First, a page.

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The Great War (1914-1918) Forum

Remembered Today:

Military Service Act - Armbands


DoubleD
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Hope I'm posting this question in the correct section of the Forum.

 

I posted the attached photo on Twitter yesterday on the occasion of William Soutar's birthday. William is a celebrated Perth poet and an on-line Soutar Festival of Words took place last weekend.

 

I was asked about the significance of the armbands and had to admit that I didn't really know. I know that in 1916 the Military Service Act came into force and that men who met the prescribed criteria were conscripted for service, but I'm afraid that's it.

 

Would the armbands indicate that although they weren't in uniform they had signed up but hadn't been allocated a unit yet? Would it be fair to say that young men were open to criticism if they weren't in uniform? 

 

 

Many thanks,

 

Dave  

Class photo.jpg

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The arm bands are described as being 'khaki armlet with red crown' and are linked to the British Army Derby Scheme. These were produced for wear by volunteers for wear with civilian clothes to show that they were ready to fight if called upon.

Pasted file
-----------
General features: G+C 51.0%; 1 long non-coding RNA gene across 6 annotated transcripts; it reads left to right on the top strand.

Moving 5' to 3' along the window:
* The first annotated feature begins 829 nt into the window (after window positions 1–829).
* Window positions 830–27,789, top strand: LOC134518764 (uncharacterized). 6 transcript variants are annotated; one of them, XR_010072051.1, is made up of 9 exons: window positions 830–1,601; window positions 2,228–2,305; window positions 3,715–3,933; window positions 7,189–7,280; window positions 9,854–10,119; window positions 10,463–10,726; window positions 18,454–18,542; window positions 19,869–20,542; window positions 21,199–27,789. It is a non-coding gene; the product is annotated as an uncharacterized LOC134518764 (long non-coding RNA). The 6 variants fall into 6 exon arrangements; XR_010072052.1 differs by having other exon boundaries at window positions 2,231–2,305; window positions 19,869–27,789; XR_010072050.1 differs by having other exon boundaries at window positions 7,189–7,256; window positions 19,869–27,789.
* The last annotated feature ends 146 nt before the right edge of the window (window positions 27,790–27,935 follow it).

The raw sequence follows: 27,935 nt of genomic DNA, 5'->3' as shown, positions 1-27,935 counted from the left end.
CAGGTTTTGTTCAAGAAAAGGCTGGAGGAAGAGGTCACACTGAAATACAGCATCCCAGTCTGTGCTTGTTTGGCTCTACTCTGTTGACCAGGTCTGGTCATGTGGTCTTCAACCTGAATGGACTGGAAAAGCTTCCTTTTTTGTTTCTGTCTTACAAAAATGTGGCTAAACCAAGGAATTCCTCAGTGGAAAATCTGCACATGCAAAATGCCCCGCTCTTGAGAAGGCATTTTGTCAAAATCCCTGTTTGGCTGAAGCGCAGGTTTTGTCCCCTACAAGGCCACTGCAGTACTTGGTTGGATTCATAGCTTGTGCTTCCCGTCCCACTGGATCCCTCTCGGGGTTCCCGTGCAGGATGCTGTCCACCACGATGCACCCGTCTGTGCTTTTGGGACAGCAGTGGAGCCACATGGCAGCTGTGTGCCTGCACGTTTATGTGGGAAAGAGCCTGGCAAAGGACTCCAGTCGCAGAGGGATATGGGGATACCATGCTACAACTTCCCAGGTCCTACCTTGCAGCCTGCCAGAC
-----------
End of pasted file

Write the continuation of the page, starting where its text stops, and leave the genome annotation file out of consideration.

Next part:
Arm band.jpg

Edited by Allan1892
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Thanks very much to you both! Maybe the heading on the photo is a bit misleading. They would have been conscripted under the Military Service Act, but technically they’d already signed up anyway.

 

Three of the lads in the photo (Hood, Leyden and Gyle) lost their lives and William Soutar contracted Ankylosing spondylitis while serving in the Royal Navy. His father (a joiner) adapted the house as he became increasingly bed-ridden. The house is owned by the Friends of William Soutar Society and is still in its original condition. 

 

Thanks again,

 

Dave

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